The title, We Hope for Better Things, says so much about this story. Elizabeth Balsam, the main character, takes readers on a journey through struggles, love, hate, and loss. I admit there were parts of this book I found difficult to read because the depravity of mankind is exposed, yet I wanted to keep reading as Elizabeth dug through her family's history with hope and determination to find truth. This is an important book and should be read for a better understanding of our history; in hopes that we'll be a better people. I remember my brother, in National Guards, had to go to Cincinnati for riots in the sixties. It was a scary time. Erin Bartels remarkable writing brings to light times of trouble with a degree of hope. This would be a great winter read. I received a complimentary copy of this book from Revell. Opinions expressed in this review are completely my own.

Saturday, December 15, 2018

Christmas Blessings: Hope

Luke 2:17-18
When they [shepherds] had seen him, they spread the word concerning what had been told them about this child,  and all who heard it were amazed at what the shepherds said to them. 

Psalm 71:14
As for me, I will always have hope;
 I will praise you more and more.

I watch a lot of Christmas movies, mostly Hallmark. This particular year, as I'm recovering from knee replacement surgery, they've been great company. In almost every one of them, someone mentions the "magic of Christmas." True love develops, hearts are healed, mysteries solved due to this holiday spirit. Whether set in a small town or big city, the characters depend on the enchantment of the season to carry them through.

While that's sweet and entertaining, 
the magic of Christmas isn't magic at all.

After the shepherds laid eyes on baby Jesus, magic didn't pour over them. Initially fear filled their hearts. But then, the men who traveled to Bethlehem from the sheep fields witnessed God's hope for mankind. With beautiful, amazing hope they told everyone they met about the King born in the stable of Bethlehem. These men understood that God's promise of redemption arrived on earth. And they were excited! Because they found hope.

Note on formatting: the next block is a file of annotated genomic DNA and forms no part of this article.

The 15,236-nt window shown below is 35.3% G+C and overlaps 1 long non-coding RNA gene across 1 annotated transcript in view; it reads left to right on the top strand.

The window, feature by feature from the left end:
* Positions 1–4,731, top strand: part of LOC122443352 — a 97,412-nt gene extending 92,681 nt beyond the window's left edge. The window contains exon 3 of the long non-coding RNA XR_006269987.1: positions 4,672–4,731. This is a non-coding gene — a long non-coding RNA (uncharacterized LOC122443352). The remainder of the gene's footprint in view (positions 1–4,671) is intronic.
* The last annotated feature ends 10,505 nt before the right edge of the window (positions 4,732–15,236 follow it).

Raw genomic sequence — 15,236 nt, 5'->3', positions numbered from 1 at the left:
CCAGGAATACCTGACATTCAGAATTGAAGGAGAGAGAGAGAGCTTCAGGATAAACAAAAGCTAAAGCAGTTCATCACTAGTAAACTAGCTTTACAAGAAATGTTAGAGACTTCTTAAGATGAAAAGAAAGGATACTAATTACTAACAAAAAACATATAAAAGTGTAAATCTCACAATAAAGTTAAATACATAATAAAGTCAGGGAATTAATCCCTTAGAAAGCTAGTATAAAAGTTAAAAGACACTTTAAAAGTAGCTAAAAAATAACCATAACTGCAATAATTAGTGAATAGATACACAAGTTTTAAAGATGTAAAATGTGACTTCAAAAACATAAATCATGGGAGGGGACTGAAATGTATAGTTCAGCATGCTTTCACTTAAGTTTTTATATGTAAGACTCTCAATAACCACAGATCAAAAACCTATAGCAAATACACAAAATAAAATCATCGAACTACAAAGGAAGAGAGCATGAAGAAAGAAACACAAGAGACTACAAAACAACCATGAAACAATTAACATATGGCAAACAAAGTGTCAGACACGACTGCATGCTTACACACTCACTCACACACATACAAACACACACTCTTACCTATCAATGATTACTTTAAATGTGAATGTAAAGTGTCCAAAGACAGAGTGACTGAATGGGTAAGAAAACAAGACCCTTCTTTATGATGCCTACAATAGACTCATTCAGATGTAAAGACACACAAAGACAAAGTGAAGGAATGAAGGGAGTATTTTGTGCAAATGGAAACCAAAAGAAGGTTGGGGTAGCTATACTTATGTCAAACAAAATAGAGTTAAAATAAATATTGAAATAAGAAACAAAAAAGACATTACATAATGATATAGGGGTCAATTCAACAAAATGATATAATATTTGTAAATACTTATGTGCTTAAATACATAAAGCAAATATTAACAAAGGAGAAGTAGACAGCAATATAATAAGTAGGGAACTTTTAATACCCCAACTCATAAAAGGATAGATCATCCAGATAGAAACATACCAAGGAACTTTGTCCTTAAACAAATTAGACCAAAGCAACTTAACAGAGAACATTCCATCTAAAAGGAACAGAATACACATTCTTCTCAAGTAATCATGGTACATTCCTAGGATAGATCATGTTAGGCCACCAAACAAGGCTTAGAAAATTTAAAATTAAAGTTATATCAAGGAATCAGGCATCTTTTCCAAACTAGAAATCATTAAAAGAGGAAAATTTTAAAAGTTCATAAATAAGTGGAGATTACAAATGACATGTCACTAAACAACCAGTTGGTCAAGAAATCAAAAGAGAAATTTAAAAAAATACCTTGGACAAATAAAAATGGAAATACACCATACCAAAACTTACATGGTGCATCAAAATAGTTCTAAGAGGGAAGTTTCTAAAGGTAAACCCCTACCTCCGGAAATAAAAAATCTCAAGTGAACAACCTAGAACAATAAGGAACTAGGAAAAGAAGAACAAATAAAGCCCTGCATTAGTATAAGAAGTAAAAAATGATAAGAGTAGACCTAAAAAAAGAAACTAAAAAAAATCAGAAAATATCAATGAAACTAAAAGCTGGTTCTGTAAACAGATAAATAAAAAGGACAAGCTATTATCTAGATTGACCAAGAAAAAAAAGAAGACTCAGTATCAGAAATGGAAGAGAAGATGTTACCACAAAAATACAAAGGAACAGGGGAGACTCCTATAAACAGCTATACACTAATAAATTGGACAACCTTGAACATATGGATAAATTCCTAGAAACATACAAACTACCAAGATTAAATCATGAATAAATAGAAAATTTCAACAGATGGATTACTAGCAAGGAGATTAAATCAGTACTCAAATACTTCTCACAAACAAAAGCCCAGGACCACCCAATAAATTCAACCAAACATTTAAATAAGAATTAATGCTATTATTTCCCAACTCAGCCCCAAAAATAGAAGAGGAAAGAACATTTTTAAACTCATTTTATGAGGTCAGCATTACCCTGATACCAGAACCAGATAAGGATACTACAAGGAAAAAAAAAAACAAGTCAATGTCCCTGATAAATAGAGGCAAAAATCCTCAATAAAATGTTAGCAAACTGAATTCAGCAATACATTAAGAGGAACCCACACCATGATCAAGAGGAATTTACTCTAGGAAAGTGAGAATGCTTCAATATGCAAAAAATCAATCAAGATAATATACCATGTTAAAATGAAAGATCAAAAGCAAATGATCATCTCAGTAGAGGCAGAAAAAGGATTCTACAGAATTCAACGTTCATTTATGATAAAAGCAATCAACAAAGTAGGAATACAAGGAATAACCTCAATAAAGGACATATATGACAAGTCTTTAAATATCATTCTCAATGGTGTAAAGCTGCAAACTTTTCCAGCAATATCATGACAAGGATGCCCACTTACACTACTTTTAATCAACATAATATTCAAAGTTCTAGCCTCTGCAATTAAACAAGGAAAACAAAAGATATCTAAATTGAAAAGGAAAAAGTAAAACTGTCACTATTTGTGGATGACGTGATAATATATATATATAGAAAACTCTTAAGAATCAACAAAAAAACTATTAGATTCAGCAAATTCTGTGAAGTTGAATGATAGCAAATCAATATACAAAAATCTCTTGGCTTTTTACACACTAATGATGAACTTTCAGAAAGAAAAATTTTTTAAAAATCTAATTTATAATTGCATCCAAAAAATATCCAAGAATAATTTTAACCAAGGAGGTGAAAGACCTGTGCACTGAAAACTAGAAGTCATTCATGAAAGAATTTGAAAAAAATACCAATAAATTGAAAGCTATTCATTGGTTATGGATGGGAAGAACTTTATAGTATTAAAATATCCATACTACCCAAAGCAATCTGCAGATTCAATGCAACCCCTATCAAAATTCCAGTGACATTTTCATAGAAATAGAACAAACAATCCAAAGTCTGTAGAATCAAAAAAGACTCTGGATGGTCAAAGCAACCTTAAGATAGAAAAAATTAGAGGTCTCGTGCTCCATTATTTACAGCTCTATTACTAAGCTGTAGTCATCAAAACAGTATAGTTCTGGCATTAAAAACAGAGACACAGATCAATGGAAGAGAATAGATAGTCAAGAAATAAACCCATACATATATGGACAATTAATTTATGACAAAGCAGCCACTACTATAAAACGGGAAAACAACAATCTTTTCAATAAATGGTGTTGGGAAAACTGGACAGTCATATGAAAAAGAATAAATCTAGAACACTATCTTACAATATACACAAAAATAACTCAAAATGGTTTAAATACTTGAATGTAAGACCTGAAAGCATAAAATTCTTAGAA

I'll admit that at Christmas positivity fills the air. People seem nicer, more thoughtful, more attentive. They smile more and practice kindness. For this I'm thankful. I know people say it's the season that brings out the good in people. But, I believe hope is the reason. The hope in Jesus fills the air. The excitement over this little baby, who would grow into a man and save us from the depravity of the world, arrived here. To save us!

That's hope, friends! Hope in Jesus.

Thursday, December 13, 2018

Christmas Traditions Around the World: Italy's Presepe Napoletano

This year in my "Forever Friends" college circle we exchanged ornaments. My dear friend, Thora Jo chose a gorgeous wooden and gold star shape with a nativity in the center for me. I love it; because it's beautiful, because a dear friend chose it for me, and because Jesus is the focus. 

Way back in the 1220s, St. Francis of Assisi traveled to Bethlehem to visit the cave where it is believed Jesus was born. Back home, he was inspired to create his own nativity scene in a cave. Using a crib and candles, he put together a site for people to visit and worship. Setting up a crib for baby Jesus caught on and spread through Italy and other parts of Europe.

Naples, Italy is well known for crib making or Presepe Napoletano. In Naples, cribs are traditionally set out on December 8. On December 24, baby Jesus is placed in the crib.

I love the nativity sets and ornaments we display each year. I inherited Grammy's Joseph, Mary, and baby Jesus and have a miniature set with Bethlehem in the background.

St. Francis started a beautiful tradition that reminds us why we celebrate Christmas!   

Cooper, James. “The History of Christmas Cards .” Why Christmas?, 2018,
Green, Jonathan. Christmas Miscellany: Everything You Ever Wanted to Know about Christmas. Skyhorse Publishing, 2017.